A headless CMS provides a way to author content, by decoupling it from the head, which is the presentation layer, or the front-end, and instead delivers it via APIs to ensure it's displayed seamlessly across different devices.
“Headless solutions are absolutely the future of enterprise WordPress, yet there isn’t one end-to-end solution out there that includes the dynamic Node.js layer, the static CDN layer and the Headless CMS layer, in one package,” said Jason Cohen, WP Engine’s Founder and Chief Technology Officer.
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Dubbed Atlas, WP Engine’s new headless publishing platform is designed to take away the common pain points from existing WordPress headless solutions.
Listing the benefits of its integrated Atlas platform, the company argues that other native headless CMSs can get expensive with scale, and lack critical CMS features like SEO, layouts, and authoring workflows that restrict publishing.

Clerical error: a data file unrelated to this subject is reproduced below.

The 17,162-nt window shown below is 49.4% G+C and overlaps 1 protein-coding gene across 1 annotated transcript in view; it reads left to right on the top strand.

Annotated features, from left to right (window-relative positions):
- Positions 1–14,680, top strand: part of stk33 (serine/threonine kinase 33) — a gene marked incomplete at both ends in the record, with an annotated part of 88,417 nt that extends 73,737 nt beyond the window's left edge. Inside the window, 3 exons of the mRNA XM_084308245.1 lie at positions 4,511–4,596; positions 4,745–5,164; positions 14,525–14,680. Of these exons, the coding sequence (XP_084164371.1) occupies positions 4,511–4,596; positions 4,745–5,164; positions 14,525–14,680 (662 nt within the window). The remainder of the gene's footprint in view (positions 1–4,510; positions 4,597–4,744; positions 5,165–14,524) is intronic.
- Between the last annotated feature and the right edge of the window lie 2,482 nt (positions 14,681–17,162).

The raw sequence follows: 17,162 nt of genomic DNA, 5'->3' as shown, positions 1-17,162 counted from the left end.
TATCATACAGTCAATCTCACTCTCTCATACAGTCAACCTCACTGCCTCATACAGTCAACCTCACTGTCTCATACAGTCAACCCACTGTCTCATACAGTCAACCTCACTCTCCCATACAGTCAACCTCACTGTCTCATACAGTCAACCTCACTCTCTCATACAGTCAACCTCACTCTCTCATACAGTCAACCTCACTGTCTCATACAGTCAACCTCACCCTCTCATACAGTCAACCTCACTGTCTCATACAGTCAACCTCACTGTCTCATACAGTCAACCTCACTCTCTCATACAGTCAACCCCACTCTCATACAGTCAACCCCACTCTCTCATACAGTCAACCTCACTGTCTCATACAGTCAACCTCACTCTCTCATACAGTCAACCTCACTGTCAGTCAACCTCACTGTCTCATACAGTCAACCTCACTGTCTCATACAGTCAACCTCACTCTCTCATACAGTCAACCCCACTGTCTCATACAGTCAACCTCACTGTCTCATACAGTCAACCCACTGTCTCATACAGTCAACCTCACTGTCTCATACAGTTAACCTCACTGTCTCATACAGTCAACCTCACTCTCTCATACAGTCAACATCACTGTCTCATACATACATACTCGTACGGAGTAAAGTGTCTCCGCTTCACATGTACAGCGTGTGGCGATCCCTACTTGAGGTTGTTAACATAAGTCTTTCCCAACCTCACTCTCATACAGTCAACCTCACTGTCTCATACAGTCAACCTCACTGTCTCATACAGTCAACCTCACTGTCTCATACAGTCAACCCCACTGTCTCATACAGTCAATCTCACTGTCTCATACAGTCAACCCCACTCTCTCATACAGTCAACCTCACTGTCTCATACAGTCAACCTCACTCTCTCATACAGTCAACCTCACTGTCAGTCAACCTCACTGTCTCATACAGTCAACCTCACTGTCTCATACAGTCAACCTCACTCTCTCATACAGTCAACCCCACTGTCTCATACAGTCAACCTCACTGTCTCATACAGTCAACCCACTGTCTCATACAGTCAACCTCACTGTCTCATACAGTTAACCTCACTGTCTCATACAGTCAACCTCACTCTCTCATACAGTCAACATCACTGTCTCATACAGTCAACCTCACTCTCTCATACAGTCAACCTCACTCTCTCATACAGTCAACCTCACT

Atlas banks on WP Engine’s expertise with the CMS to create an auto-scaling, and self-repairing Node.js platform that allows management of all WP Engine services via APIs, along with other benefits such as static CDN.
The company also used the opportunity to announce the result of its survey, which revealed that a majority of businesses in the UK, UK, and Australia are either using or evaluating the use of headless publishing platforms for use in the near future.
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With almost two decades of writing and reporting on Linux, Mayank Sharma would like everyone to think he’s TechRadar Pro’s expert on the topic. Of course, he’s just as interested in other computing topics, particularly cybersecurity, cloud, containers, and coding.